We love remote work!
Do you really need an office?
Many companies do and that’s undeniable, you get to socialize, spend time with people, you discover how great teamwork is, see a fantastic presentation prepared by someone from your department and discover your colleague’s working habits. But we all know that some people work better in a quiet, distraction free environment. Can working in an office crammed with people provide that? Another thing, why do some people still assume that if you work from home/ cafe / park / beach you just pretend that you’re doing something? Is being locked in a cubicle really necessary to do something good? Do we need to spend 8 hours in an office to prove that we’re capable of being productive? Of course not, not with the modern technology.
Does it make any sense to sit in the building you don’t necessarily like and pretend you’re still working, when you finished all the work two hours ago? Yes, it does, cause your boss requires you to work 8 hours regardless of how much you need to do. We’ve all seen people playing solitaire, thinking no one could see it. Yeah, right. I’m not saying there’s something wrong about playing computer games (as long as your supervisor doesn’t see it), I’m saying that they should be home instead. When you’re motivated and know what to do, it doesn’t matter where you do it, and it certainly doesn’t matter which part of the day you choose to do it. You just need to get it done.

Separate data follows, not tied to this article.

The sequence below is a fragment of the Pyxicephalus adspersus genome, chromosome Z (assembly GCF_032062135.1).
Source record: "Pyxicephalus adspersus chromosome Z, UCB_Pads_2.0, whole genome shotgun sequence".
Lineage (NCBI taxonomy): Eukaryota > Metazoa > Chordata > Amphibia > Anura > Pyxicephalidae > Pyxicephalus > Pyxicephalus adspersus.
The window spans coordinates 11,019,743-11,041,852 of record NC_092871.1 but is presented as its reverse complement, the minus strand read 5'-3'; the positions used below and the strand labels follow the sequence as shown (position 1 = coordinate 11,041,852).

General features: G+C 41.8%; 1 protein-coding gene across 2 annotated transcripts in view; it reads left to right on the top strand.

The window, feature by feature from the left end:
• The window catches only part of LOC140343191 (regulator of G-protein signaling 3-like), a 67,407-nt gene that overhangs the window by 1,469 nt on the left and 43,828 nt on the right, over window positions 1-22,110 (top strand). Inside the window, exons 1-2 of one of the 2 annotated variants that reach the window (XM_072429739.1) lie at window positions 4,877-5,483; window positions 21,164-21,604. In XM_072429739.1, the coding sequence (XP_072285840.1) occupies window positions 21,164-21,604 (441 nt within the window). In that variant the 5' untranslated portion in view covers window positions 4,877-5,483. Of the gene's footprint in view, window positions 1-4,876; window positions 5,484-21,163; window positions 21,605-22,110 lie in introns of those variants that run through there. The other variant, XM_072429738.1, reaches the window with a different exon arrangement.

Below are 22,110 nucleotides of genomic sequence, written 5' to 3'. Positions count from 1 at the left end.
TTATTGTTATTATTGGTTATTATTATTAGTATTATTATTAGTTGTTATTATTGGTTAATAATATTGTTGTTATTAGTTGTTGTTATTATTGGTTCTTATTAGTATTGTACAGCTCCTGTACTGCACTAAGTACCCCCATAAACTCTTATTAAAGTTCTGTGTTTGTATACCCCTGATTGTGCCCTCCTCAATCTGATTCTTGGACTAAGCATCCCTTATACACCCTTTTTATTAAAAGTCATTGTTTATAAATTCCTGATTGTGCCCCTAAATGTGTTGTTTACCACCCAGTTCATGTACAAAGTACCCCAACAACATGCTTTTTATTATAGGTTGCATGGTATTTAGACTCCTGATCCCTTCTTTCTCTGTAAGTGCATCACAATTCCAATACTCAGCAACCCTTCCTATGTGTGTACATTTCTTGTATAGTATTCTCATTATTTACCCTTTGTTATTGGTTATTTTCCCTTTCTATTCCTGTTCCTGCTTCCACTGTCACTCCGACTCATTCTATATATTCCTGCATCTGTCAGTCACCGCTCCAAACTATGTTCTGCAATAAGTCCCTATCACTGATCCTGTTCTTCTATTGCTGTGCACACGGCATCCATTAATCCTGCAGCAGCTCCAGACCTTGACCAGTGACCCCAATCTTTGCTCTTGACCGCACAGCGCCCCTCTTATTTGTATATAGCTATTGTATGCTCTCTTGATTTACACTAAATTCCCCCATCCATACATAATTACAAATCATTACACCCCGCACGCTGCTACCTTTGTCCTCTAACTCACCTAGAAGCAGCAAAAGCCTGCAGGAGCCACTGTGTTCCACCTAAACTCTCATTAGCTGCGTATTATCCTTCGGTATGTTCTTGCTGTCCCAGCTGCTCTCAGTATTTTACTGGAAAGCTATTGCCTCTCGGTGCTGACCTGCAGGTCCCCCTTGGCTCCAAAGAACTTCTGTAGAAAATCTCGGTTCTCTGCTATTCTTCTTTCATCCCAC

It’s not about being controlled, it’s about being productive.
This is why we’ve created our company. We’re not going to ask anyone to come to our office if he or she doesn’t feel like doing it. Want to work at the beach? If you’re not afraid of the sand destroying your notebook’s guts, go ahead and do it. You’re not an early bird and prefer working after midnight? Great, we like it too. As long as we meet the deadlines, who cares when we do it? That’s what remote work is all about.
Here at NoBorder, planning for every project consists of three fundamental steps — and it works. No matter who is on your team, or where they are located, following these steps in order can help streamline your team project process now and down the road.
Here are the three steps you need to take to achieve team project planning success.
It is undeniable that working remotely benefits employees as well as employers. From technology gurus to those who are writers, freelancing truly benefits everyone involved.
Remote-based development and design teams certainly possess advantages: an ability to hire professionals in a variety of geographic locations, the opportunity to employ a workforce around the clock, and a vast, global knowledge of marketplaces and people are just a few. However, the failure to realize the distinct challenges that may arise from your remote team’s cultural differences may eventually lead to a virtual bottleneck to project completions – and business growth.